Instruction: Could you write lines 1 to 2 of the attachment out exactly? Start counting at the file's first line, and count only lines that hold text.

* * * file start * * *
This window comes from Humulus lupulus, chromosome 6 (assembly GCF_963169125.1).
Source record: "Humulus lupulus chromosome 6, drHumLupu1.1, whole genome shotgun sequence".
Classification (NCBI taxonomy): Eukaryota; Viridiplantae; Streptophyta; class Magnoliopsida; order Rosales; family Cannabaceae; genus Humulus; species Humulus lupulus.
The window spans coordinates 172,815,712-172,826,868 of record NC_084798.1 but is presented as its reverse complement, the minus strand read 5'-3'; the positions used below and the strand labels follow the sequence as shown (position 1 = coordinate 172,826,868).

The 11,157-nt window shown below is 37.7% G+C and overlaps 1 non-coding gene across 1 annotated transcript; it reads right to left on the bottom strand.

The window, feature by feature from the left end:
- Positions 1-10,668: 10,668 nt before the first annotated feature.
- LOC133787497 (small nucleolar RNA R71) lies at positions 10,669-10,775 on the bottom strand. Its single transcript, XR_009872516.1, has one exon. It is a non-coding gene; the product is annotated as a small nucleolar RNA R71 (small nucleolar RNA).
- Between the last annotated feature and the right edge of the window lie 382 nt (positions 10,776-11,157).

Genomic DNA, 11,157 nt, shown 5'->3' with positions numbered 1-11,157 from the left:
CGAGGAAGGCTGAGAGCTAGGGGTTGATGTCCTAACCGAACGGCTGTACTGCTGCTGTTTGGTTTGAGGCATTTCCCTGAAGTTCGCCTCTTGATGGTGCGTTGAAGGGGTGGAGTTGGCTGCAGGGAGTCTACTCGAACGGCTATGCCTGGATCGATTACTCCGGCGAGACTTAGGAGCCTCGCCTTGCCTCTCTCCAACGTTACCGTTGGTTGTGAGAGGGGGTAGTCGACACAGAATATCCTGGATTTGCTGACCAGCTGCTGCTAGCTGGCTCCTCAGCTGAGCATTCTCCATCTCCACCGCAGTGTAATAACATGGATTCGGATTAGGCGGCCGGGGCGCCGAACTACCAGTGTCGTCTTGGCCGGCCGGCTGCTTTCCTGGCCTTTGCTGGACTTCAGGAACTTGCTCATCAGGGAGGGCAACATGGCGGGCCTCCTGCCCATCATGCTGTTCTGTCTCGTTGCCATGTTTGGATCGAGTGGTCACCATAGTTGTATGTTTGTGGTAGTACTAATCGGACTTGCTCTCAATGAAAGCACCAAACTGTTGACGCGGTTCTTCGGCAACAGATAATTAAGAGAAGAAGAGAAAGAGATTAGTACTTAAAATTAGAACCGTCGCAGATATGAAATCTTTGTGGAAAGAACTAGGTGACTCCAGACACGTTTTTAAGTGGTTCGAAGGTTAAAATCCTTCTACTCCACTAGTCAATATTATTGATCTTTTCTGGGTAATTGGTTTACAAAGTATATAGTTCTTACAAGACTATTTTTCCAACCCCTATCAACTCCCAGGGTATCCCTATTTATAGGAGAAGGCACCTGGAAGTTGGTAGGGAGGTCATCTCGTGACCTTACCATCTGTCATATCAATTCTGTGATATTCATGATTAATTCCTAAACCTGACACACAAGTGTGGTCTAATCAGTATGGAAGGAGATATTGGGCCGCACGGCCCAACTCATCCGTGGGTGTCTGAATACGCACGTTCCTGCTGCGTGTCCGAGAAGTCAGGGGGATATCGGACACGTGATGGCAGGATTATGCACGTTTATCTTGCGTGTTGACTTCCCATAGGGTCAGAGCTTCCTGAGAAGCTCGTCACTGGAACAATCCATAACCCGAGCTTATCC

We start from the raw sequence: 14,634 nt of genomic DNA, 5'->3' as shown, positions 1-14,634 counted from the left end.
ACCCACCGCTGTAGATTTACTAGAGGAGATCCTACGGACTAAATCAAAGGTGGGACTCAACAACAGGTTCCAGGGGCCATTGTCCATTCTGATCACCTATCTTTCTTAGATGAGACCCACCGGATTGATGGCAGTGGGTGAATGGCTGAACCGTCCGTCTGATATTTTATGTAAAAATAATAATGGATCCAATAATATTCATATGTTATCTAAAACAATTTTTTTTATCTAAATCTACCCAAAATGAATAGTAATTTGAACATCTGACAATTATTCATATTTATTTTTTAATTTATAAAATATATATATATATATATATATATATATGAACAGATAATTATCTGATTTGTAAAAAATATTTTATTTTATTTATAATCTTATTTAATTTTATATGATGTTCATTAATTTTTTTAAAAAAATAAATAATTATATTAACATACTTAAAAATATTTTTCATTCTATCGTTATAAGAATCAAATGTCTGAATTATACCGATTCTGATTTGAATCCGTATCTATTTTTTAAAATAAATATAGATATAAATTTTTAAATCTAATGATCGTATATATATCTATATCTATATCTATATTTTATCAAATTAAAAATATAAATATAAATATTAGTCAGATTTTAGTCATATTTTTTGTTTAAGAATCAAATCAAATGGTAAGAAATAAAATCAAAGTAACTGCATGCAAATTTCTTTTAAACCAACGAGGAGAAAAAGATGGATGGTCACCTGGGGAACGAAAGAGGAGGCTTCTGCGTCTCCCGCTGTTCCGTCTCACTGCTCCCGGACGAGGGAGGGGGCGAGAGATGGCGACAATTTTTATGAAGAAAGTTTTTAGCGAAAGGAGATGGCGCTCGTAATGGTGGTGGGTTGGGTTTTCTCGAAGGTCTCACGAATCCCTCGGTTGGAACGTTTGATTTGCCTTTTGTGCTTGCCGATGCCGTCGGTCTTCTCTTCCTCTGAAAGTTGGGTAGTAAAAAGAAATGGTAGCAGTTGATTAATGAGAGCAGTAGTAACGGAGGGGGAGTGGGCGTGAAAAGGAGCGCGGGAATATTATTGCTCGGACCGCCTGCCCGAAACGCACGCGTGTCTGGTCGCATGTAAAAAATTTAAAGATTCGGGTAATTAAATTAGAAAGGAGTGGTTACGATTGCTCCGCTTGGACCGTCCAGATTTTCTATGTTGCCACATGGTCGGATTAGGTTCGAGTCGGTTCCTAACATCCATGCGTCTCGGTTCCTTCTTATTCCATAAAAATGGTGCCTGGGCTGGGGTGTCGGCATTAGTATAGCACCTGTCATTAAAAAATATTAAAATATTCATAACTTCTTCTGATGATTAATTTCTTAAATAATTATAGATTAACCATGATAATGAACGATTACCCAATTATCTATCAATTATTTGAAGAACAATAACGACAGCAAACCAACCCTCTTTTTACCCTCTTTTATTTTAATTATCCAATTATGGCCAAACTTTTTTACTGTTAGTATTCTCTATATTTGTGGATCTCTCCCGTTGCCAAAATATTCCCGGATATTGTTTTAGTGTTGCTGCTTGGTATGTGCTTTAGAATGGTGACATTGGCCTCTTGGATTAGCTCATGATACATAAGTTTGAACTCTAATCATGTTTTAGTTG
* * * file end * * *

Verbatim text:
This window comes from Humulus lupulus, chromosome 6 (assembly GCF_963169125.1).
Source record: "Humulus lupulus chromosome 6, drHumLupu1.1, whole genome shotgun sequence".